CARLOS: You just got to bite that tongue and listen. We'll talk more in one of our series about reflective listening, the importance of active listening and passive listening in order to be very empathetic and compassionate with others.

JILL: Yes, it is hard. Yet it's so important because if somebody listens to you and asks you questions, you feel heard. I mean, you really feel heard and understood.

And if they’d present something different to you or share another perspective, you’d be so much more open to what they were suggesting because now you're not being jumped on or judged or whatever. You're being talked to as a human being.

CARLOS: Well, the other thing I love about empathy is that it really tries to promote mental wellness and well-being. You're not trying to solve anything yet.

One of the critical skills of being empathetic is to learn to listen, to understand, and not to solve and not to pass judgment. That’s so difficult because immediately that’s exactly what you want to do. And, if you give in to temptation, you stop being empathetic.

JILL: And I’d just say that guys tend to want to fix things and they jump in with solutions. That's been my personal experience with some of the men in my life. But that's not what you want. You want to be heard.

CARLOS: One reason women are becoming such great leaders in other parts of the world—and here in the United States—is that they have more of that instinct, right? The caring, collaborative, motherly instinct. And many men, of course, want to just cut to the chase.

JILL: Let's get this problem solved.

CARLOS: It’s all about problem solving or moving on. Sometimes moving on is not the right decision. The right decision is to explore further.

One of the best things a good coach can say is, “Let's set this aside for a week, reflect on this. Let's look at this question. When we talk again next week, we'll look at this one a little bit in a different perspective.”

Makes sense that way. You're not solving right away, but you're trying to have that person reflect further, and you reflect further as their coach or as their helper.

JILL: And there's so many other questions that you can be asking as opposed to immediately needing to solve the issue. You could ask: Who else could be involved? What else could we do? How have other people solved it? What are we really trying to accomplish? I mean, there's so many good questions that could be asked.

CARLOS: Well, you’ve got to be also careful in the process of asking questions—as you know from all our experiences in sales. Don't want to sound like you're interrogating. Right.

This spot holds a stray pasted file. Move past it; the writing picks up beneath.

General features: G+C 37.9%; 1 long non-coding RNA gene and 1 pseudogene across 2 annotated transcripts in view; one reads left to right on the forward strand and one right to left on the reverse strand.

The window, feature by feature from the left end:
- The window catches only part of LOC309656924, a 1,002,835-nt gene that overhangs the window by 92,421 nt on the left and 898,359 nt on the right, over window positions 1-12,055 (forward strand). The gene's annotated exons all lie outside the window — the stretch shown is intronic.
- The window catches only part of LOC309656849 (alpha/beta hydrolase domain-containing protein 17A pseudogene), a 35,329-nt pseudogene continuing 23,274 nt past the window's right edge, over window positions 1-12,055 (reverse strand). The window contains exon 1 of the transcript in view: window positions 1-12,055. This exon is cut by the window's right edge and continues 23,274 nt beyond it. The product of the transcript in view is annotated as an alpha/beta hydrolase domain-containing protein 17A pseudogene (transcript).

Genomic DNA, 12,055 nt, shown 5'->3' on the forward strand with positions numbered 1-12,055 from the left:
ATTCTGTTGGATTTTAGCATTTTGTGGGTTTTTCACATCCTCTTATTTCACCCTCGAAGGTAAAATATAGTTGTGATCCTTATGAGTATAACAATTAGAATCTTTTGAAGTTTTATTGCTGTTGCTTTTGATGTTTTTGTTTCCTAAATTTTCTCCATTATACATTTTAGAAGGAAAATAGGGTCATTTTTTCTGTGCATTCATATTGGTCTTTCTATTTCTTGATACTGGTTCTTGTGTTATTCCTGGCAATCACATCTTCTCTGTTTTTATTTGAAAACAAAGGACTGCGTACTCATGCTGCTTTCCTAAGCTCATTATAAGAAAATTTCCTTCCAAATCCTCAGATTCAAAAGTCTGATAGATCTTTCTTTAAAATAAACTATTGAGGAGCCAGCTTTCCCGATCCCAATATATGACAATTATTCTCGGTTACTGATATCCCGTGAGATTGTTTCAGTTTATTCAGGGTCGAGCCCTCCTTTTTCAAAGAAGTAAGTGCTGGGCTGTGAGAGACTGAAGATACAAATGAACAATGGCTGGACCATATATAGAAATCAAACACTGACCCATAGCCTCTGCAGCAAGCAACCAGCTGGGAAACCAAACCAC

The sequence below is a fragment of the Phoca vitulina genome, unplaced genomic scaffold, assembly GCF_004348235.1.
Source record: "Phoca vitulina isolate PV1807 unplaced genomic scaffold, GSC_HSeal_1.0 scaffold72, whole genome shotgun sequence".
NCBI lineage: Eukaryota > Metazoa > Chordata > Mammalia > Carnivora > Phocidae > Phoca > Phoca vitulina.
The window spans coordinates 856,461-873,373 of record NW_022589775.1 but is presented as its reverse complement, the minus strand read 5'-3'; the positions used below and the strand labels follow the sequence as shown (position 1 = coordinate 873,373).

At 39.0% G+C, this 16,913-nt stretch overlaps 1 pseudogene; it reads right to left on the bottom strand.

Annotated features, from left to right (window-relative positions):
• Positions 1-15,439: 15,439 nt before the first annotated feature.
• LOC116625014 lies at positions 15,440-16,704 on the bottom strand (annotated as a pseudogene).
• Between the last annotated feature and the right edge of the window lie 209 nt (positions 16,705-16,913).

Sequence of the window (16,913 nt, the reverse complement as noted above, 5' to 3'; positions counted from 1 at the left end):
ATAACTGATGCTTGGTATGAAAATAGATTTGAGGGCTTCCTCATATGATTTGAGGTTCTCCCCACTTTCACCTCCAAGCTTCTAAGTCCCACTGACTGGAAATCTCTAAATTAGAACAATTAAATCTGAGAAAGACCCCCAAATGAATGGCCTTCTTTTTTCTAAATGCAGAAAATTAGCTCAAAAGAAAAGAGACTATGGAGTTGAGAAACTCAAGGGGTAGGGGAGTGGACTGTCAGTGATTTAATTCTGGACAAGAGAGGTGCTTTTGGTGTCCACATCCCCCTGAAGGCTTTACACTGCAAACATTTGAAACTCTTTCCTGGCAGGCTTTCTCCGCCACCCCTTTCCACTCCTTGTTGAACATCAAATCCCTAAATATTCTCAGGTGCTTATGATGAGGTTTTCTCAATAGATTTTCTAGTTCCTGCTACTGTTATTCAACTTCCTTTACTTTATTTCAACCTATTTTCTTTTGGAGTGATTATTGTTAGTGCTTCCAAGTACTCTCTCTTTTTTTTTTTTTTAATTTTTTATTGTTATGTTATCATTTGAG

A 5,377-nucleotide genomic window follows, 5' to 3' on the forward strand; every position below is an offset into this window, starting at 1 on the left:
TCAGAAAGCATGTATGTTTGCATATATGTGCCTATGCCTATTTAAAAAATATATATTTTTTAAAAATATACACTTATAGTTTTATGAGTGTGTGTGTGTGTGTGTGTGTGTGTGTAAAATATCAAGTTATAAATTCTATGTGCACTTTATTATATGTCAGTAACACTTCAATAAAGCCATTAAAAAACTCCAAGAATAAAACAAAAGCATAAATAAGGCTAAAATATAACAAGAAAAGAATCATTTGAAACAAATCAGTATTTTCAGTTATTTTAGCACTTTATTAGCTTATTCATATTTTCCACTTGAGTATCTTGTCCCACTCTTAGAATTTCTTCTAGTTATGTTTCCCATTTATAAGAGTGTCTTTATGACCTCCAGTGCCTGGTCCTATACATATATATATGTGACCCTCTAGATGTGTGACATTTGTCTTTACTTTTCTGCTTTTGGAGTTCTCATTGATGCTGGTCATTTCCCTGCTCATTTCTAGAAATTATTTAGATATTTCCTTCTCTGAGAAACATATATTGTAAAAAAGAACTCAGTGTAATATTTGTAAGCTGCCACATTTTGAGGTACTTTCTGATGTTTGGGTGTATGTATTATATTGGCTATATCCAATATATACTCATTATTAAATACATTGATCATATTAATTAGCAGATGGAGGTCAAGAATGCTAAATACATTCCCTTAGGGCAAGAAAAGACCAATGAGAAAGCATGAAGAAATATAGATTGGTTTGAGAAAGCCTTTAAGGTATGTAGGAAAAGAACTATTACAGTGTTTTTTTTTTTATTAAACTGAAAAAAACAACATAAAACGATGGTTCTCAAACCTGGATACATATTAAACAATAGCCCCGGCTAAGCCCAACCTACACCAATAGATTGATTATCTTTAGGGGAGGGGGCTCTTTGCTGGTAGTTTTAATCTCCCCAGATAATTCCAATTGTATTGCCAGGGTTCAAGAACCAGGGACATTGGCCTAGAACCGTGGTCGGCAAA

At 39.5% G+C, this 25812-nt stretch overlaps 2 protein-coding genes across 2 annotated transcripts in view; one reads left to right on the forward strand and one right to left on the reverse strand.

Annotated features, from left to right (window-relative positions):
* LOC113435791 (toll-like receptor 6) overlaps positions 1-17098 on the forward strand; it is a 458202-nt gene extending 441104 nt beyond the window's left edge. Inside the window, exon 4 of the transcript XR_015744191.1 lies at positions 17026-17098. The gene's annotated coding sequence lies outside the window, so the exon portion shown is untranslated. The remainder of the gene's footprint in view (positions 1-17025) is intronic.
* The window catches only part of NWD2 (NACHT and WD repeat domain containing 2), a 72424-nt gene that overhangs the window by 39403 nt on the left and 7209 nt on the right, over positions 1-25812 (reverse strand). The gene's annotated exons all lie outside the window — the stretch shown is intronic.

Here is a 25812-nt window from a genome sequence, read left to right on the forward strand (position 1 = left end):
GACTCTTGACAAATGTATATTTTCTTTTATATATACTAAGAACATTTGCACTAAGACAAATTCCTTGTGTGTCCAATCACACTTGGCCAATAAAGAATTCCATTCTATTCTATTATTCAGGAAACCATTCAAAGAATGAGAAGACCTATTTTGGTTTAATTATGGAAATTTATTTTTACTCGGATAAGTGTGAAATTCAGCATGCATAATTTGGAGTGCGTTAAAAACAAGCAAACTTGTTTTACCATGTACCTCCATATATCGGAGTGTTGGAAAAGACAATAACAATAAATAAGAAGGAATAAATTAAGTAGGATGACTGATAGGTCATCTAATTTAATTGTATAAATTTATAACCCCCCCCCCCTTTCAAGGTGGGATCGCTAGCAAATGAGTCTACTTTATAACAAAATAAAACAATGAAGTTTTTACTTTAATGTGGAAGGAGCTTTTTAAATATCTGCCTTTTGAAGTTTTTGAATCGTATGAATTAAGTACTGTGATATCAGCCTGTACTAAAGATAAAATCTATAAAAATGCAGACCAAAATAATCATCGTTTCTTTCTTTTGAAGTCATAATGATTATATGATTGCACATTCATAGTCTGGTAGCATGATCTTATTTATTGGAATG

JILL: That's important.

CARLOS: And you have to be careful that it doesn't feel like you're attacking. So, you have to be very attentive to your passive skills, your tone of voice, your eye contact, your body language, because those are the things that can give you away.

JILL: You don't think that this gives me away? Like, I'm upset. Sorry, didn't mean to scare you. Carlos?

CARLOS: Yeah. It's Halloween. That's good. Yeah.

JILL: Okay, I have one more question for you. How's empathy different from sympathy?

CARLOS: They're both similar. The primary difference is that sympathy is much more connecting from an emotional perspective and that you, as the sympathetic person, maybe have felt those situations in the past.

Someone passes away, you have sympathy because maybe you've experienced it before. Right? And so, there's more emotion involved in sympathy.

Whereas in empathy, you're trying to understand and acknowledge, but not necessarily agreeing at the immediate state where you're doing empathy. So that's the way I see it. What do you think is a difference?

JILL: Empathy shows understanding and caring for an individual. You’re hearing them, you're recognizing them as a human being, you feel that their opinions and ideas are worth listening to. They may be different from yours, your experience, but they're valuable and people want to feel that way.

CARLOS: To feel valuable and heard. Where sympathy is a little bit of all that, but it's trying to …

JILL: To pat you on the back.

CARLOS: Right. Well, it's fact that I've been there, pathetic to your situation and some people say it's expressing pity. I don't like the word pity.

JILL: I hate it.

CARLOS: It's a little bit of that too. Right.

JILL: Okay, that's all we're going to talk about. Empathy. This secret sauce that we have to learn how to get good at. And we will be talking more about that for our next video. We are going to be talking about jumping to conclusions.

CARLOS: Wow, that's a big topic.

JILL Yes, it is. But we'll have fun talking about it. So, thanks again, Carlos. We'll be back soon.

CARLOS: You're very welcome.